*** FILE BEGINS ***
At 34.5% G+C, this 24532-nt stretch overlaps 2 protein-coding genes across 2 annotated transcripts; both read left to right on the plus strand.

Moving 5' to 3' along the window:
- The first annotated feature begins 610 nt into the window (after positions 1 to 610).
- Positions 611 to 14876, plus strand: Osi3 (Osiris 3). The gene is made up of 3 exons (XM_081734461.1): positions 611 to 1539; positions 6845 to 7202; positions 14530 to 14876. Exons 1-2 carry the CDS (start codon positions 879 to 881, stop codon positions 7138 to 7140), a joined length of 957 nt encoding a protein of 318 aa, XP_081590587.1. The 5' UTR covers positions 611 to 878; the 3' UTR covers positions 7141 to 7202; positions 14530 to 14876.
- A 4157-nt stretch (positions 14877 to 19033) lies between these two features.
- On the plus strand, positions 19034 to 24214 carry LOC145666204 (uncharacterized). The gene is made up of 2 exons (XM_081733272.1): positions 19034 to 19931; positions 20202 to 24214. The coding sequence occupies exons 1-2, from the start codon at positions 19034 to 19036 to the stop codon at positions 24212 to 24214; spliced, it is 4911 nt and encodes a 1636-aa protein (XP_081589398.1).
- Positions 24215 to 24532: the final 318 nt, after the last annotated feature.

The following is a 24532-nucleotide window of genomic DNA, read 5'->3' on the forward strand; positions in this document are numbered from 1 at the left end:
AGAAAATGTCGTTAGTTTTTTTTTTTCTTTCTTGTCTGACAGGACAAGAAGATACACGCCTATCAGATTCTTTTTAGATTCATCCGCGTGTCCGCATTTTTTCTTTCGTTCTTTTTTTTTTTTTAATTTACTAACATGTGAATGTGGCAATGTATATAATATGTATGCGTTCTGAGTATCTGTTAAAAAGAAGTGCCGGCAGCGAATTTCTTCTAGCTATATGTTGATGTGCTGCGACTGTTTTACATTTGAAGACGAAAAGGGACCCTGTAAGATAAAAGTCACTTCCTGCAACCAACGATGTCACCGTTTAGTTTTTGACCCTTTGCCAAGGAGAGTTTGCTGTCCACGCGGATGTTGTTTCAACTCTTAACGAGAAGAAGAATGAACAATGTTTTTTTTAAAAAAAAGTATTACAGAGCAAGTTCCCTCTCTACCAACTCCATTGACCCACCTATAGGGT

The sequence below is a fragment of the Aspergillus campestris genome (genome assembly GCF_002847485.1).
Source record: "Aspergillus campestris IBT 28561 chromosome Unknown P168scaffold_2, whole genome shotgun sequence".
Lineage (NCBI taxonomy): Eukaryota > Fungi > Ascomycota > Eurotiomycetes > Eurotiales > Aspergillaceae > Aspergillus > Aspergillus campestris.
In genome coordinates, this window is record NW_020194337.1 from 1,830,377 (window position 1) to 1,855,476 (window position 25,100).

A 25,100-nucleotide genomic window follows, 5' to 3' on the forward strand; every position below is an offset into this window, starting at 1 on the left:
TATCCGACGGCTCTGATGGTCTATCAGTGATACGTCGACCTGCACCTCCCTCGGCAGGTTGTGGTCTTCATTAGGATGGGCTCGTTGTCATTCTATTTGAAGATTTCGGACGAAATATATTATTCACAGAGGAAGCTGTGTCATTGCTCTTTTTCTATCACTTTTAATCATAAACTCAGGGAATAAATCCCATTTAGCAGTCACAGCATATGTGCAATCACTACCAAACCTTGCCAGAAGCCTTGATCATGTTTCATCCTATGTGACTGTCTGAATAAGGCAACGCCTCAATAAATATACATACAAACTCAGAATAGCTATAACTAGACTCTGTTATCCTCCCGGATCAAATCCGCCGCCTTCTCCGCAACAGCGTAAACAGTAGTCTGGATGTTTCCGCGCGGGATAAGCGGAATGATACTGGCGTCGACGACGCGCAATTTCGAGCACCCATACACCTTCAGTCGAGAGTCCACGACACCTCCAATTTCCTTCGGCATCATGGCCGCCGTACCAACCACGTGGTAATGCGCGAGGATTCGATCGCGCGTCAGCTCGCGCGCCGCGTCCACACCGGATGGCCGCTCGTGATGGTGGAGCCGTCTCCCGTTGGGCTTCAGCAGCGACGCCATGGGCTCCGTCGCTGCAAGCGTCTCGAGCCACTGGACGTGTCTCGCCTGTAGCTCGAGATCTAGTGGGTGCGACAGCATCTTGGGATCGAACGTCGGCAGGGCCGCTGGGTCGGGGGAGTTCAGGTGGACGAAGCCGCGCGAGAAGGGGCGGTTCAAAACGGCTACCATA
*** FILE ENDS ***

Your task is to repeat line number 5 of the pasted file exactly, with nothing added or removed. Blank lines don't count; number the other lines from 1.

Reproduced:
- A 4157-nt stretch (positions 14877 to 19033) lies between these two features.